Exotic pests and notifiable diseases

The importance of being registered on BeeBase

It’s very important for all of us to be registered on Beebase. This is so the National Bee Unit knows where all colonies are located so bee inspectors can monitor for the arrival of exotic pests. It also means they are able to control outbreaks of notifiable diseases (like Foulbrood) and advise us when there’s a threat in our locality.

Asian Hornet (Vespa Velutina); Smaller than the European Hornet with characteristic yellow legs Asian hornet

It’s the responsibility of all beekeepers to make sure their BeeBase record is correct and up-to-date. Registration is simple and can be done by visiting BeeBase.

What are the beekeeper’s responsibilities?

The arrival of exotic species here is considered a significant threat to UK beekeeping, particularly when added to the other pests and diseases we already manage. Early detection is essential to improve the chances of controlling and containing these invasive pests.

Beekeepers should prepare for the possible arrival of exotic pests like Asian Hornet, Tropilaelaps and Small Hive Beetle.

The small hive beetle is endemic to sub-Saharan Africa but has spread to many other places, including North America, Australia, and the Philippines. The small hive beetle is a destructive pest of honey bee colonies, causing damage to comb, stored honey, and pollen. If an infestation is sufficiently heavy, it causes bees to abandon their hive. Help save our bees!

To help with this, there’s a series of short learning modules on Beebase. These cannot be found on the main ‘public’ menu but within your own private account and to access them, you must first register, then log in to your account.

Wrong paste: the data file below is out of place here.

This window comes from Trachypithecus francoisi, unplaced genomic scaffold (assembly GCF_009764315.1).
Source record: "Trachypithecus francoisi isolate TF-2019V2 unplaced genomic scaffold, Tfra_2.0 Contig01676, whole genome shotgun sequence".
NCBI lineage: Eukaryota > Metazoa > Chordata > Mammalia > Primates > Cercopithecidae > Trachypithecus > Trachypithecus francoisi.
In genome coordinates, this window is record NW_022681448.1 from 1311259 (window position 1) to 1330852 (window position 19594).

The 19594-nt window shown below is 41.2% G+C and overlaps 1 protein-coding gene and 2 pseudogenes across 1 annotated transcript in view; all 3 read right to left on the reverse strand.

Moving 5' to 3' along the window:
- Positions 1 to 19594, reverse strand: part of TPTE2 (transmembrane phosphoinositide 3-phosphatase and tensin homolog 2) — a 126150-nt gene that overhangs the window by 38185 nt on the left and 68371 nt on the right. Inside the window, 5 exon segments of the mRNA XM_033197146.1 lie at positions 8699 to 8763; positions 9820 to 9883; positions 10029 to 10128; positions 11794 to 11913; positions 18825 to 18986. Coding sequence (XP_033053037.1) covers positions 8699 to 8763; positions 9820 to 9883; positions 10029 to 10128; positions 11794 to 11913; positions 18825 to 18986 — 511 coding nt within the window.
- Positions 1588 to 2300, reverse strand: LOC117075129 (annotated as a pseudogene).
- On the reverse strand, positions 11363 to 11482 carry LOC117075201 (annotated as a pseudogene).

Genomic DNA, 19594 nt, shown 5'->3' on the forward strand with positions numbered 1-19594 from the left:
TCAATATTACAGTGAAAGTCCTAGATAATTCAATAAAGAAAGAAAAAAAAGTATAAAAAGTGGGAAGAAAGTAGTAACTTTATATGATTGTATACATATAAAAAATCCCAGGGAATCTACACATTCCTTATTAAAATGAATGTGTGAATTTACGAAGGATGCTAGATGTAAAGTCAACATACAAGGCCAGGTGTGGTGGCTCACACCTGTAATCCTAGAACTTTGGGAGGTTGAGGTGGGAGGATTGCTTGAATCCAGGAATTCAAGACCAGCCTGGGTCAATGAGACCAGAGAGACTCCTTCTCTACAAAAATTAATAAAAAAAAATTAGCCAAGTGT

They’re free, of excellent quality and from the most trusted of sources. The modules will make you aware of the main features of each pest and the possible risks, and help to make surveillance and monitoring for pests a routine part of your beekeeping programme. Beebase

Tropilaelaps mites are parasites of immature honey bees. Adult mites lay their eggs on honey bee larvae inside their brood cells. These hatch into mite larvae that feed on the haemolymph (blood) of developing bees, depriving them of essential nourishment required for growth. They can easily overwhelm a honey bee colony and could devastate UK honey bees.

One thought on “Exotic pests and notifiable diseases

  1. I have completed this e-Learning and found it extremely useful and filled with great information. The only thing to note with the recent change of the law is that Varroa is now reportable via bee base. They will get round to updating it on the e-Leanring I’m sure. And another note is that Varroa feeds on the larvae’s fat cells and not blood as recently discovered


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